“[Mills] begged me to take care of her because she was critically ill,” James said in an interview with The Daily Beast.
“It seems amicable because it is,” Mills told The Daily Beast.
Mills was lying on the sidewalk, dying, right in front of people trained to save him.
As Mills explains it, the idea was to go out while still on top rather than when things were no longer clicking.
Both Mills and Purdy can afford whatever devices and training they want—not something the average amputee can boast.
The march from Gaines's Mills to the James river was uneventful.
They have contrivances in Mills that they call 'automatic sprinklers.'
Rubinstein played the first piano, and Mills and I the other two.
Yet the law approves and encourages the flowing of lands for the erection of Mills.
Mills for grinding flour and crushing grain have been constructed for the imperial service troops.
"building fitted to grind grain," Old English mylen "a mill" (10c.), an early Germanic borrowing from Late Latin molina, molinum "mill" (source of French moulin, Spanish molino), originally fem. and neuter of molinus "pertaining to a mill," from Latin mola "mill, millstone," related to molere "to grind," from PIE *mele-, *mel- "to crush, grind," with derivatives referring to ground material and tools for grinding (cf. Greek myle "mill;" see mallet).
Also from Late Latin molina, directly or indirectly, are German Mühle, Old Saxon mulin, Old Norse mylna, Danish mølle, Old Church Slavonic mulinu. Broader sense of "grinding machine" is attested from 1550s. Other types of manufacturing machines driven by wind or water, whether for grinding or not, began to be called mills by early 15c. Sense of "building fitted with industrial machinery" is from c.1500.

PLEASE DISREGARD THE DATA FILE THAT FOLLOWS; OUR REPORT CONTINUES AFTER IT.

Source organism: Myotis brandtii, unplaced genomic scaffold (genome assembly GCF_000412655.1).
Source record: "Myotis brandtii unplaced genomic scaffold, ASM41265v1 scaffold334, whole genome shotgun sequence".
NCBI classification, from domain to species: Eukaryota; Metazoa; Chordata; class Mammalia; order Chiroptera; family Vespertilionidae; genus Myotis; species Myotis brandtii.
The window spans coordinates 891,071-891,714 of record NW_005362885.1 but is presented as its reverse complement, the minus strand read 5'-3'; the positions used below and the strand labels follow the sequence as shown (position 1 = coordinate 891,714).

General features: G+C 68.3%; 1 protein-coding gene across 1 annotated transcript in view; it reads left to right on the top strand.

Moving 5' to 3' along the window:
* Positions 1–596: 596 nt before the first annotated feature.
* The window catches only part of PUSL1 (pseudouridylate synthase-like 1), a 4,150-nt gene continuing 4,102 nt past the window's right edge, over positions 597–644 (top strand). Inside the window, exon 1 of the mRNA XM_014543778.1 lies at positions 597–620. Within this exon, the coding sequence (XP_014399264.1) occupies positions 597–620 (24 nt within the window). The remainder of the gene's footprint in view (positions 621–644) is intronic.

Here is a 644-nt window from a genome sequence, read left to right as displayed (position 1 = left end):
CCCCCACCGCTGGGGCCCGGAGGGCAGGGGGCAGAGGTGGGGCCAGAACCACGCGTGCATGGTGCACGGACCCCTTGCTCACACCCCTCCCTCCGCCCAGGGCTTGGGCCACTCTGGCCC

"to grind," 1550s, from mill (n.1). Related: milled; milling.
"to keep moving round and round in a mass," 1874 (implied in milling), originally of cattle, from mill (n.1) on resemblance to the action of a mill wheel. Related: Milled.
A million dollars: That'll cost the government a cool six mill (1955+)
for grinding corn, mentioned as used in the time of Abraham (Gen. 18:6). That used by the Hebrews consisted of two circular stones, each 2 feet in diameter and half a foot thick, the lower of which was called the "nether millstone" (Job 41:24) and the upper the "rider." The upper stone was turned round by a stick fixed in it as a handle. There were then no public mills, and thus each family required to be provided with a hand-mill. The corn was ground daily, generally by the women of the house (Isa. 47:1, 2; Matt. 24:41). It was with the upper stone of a hand-mill that "a certain woman" at Thebez broke Abimelech's skull (Judg. 9:53, "a piece of a millstone;" literally, "a millstone rider", i.e., the "runner," the stone which revolves. Comp. 2 Sam. 11:21). Millstones could not be pledged (Deut. 24:6), as they were necessary in every family.